Posts tagged ‘Light Lass’

Action 387 – Superman at the end of time, and the Legion vs tax laws

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Bates, Swan and Roussos conclude Superman’s travel through time in Action 387 (April 1970).

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He encounters some astronauts, frozen in suspended animation for centuries, and revives them in the year 801,970.

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Travelling even further into the future, he reaches a time when the entire planet is dead and devoid of life.  If those are different.  Anyway, he cuts the planet open and terraforms it, and brings life forms, including humans, from other worlds to populate it and start the cycle again.

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There is a very unexpected attack from Lex Luthor.  He had never believed Superman dead, and left behind a weapon, powered by his eternal hate, to kill him.  It fails.

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Superman travels even further ahead, but Time Trapper loops him, and sends him back to the start. He blacks out, waking to find himself a baby in his parents arms on Krypton.  A few more blackout time jumps, and Superman is back to where he was at the start of the saga.

Which is a bit of a let-down finish, if you ask me.

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Bridwell, Mortimer and Abel share one of the oddest Legion stories.  Every single member appears.  Even the Super-Pets appear.  And I’m tagging them ALL.

And the board is also worth noting, on the first page. The Legionnaires appear in the order they joined the team.  Supergirl is located between Star Boy and Brainiac 5, while Superboy is later, between Shrinking Violet and Sun Boy.

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An evil tax man shows up, and the Legion discover that they have to get rid of one member, or have to pay taxes.  As they do not actually make money by being the Legion, I’m not sure what they would be taxed on, but it’s enough of a threat that they all start vying to be the one to leave.  Timber Wolf and Chemical King are the first to offer, being the most recent to join.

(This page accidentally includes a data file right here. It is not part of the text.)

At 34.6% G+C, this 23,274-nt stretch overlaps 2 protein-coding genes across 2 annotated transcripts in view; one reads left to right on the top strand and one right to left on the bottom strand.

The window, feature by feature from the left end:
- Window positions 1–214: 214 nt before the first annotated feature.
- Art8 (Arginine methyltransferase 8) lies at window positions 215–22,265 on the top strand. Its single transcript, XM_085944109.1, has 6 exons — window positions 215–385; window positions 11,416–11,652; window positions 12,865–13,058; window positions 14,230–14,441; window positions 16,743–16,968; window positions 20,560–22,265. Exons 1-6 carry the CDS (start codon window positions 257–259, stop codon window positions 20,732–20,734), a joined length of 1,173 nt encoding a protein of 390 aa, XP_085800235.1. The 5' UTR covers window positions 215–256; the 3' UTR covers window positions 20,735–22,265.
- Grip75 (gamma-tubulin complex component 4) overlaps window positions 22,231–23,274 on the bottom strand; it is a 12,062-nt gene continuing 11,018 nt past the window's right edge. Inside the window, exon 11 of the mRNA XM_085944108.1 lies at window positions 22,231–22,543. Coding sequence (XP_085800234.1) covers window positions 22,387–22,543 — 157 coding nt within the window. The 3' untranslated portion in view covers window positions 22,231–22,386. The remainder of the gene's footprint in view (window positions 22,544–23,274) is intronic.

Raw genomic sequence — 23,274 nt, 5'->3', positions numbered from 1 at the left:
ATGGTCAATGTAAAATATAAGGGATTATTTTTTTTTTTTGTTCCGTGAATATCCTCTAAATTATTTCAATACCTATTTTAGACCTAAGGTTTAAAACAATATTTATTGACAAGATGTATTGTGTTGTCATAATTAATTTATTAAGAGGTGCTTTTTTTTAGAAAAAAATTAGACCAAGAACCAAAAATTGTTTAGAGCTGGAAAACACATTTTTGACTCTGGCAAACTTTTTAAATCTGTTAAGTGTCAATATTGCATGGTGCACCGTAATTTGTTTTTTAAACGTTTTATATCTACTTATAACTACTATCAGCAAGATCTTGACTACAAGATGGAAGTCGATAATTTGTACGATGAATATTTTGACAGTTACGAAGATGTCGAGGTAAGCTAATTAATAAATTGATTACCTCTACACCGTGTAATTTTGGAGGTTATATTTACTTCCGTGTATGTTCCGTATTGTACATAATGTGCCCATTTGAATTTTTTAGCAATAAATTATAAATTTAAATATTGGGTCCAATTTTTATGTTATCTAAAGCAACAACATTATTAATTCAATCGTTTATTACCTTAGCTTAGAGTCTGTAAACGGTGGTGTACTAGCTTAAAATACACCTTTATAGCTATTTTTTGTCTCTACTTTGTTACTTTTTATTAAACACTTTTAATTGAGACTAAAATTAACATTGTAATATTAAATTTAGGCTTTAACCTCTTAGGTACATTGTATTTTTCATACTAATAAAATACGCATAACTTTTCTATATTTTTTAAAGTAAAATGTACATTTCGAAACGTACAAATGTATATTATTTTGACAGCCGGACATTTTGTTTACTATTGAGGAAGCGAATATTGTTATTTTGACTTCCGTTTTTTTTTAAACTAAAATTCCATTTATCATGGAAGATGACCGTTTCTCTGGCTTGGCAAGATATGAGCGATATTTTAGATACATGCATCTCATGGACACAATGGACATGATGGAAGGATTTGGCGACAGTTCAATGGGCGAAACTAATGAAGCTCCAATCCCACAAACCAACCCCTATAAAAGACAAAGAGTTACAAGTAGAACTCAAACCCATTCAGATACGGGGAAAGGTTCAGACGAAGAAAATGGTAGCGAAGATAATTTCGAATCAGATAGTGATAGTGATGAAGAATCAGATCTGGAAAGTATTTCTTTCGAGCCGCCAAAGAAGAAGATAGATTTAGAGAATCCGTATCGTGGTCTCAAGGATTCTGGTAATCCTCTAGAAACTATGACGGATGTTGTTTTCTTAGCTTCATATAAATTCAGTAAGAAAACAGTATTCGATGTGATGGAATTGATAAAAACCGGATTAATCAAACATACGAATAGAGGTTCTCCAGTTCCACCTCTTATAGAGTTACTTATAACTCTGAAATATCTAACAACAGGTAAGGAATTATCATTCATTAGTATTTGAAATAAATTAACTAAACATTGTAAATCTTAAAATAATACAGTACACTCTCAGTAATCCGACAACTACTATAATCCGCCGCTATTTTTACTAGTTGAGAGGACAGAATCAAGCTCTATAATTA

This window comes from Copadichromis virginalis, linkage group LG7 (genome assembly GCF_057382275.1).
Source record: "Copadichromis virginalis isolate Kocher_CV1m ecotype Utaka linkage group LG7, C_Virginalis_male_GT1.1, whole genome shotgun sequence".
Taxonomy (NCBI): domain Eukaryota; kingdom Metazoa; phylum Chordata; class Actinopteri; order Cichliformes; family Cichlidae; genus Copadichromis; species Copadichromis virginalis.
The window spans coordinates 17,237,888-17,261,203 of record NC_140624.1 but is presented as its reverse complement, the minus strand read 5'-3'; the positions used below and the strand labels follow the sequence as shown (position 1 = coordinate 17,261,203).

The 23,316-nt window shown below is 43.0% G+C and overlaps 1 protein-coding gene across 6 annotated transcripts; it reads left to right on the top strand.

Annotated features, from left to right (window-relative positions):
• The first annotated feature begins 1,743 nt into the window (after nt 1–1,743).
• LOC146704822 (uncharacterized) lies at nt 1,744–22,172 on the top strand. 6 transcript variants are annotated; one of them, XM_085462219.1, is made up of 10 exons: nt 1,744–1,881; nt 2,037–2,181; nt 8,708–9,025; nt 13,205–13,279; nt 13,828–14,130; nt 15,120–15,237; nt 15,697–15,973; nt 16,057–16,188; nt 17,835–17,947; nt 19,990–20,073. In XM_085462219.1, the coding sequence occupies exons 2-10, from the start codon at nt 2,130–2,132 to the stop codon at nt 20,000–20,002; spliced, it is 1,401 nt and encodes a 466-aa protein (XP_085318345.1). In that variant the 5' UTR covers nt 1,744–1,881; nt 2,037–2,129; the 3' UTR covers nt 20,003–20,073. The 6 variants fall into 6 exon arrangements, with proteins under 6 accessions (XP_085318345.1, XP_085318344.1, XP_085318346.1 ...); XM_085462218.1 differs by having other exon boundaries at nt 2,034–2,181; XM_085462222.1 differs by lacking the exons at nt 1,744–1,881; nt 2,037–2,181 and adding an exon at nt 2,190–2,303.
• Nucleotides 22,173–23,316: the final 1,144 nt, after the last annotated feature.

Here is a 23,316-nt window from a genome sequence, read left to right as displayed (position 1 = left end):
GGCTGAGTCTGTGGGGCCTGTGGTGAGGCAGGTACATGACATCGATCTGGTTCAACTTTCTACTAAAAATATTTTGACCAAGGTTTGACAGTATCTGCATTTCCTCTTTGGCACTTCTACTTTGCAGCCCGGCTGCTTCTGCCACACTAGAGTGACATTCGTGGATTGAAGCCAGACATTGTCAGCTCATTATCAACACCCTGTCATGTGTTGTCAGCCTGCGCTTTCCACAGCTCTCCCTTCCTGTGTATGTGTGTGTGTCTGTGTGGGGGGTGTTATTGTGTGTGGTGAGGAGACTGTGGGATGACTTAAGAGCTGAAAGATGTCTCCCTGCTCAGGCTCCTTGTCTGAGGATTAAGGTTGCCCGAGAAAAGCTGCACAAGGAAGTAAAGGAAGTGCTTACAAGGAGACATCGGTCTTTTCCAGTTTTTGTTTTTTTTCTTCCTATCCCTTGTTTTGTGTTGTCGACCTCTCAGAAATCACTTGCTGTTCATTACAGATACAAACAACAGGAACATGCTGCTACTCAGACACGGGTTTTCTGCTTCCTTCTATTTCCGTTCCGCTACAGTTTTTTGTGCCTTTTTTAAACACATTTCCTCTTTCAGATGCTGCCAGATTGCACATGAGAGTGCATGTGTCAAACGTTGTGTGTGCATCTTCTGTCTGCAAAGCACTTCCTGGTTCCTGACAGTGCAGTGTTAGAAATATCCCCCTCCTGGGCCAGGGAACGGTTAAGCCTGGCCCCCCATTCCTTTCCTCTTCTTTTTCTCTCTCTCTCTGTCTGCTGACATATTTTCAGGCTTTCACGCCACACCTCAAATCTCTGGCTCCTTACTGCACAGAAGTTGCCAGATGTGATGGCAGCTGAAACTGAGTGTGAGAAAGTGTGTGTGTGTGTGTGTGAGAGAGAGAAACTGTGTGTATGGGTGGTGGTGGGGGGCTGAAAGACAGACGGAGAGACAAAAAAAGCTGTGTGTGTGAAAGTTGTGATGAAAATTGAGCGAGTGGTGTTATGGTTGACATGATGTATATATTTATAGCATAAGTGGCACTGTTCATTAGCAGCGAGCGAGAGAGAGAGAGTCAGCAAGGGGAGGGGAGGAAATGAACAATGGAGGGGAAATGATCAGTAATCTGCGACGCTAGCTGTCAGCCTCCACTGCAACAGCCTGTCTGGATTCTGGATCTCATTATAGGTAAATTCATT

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The team attempt to hold a random draw, but it gets rigged, and then everyone starts claiming responsibility for rigging it.

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Supergirl insists that she should be the one to leave, as she attends the fewest meeting.  Brainiac 5 is not happy, and the Super-Pets all but revolt, insisting that they will disband if she leaves.

Brainiac 5 is selected by the computer as the hero who performed the fewest feats, but everyone insists his mind is worth more than just feats.

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Finally, it is Superboy who chooses to leave.  His powers are duplicated by Mon-El, and he has no romance or clinging pets, as Supergirl does.  Notice that Krypto would resign if Supergirl left, but not Superboy.

Duo Damsel is the one most upset about his departure. Luornu’s unrequited love for Superboy would be touched on again in the future.

For many of the characters, this was the last appearance they have before the end of the Legion’s run in Action Comics.  Ironically, this is also the last appearance of the full line up of the Super-Pets, as Beppo does not appear again, aside from flashbacks in comprehensive Superman origin tales.

 

Action 382 – Clark Kent, magician, and the Legion go undercover

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Dorfman, Swan and Roussos put together a fairly enjoyable Superman romp in Action 382 (Nov. 69).

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Clark Kent is writing a piece on a dead magician and friend, Presto.  He is caught by Lois Lane while flying around the room, gathering balloons, and pretends that it was one of Presto’s tricks.  Clark has fun using his powers to entertain Perry White and Jimmy Olsen, calling it magic tricks.

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They Clark him to perform at a charity function. As well as simply using his powers to pull off tricks, he also exposes a criminal in the audience, getting him to cone onstage and revealing his stolen coins.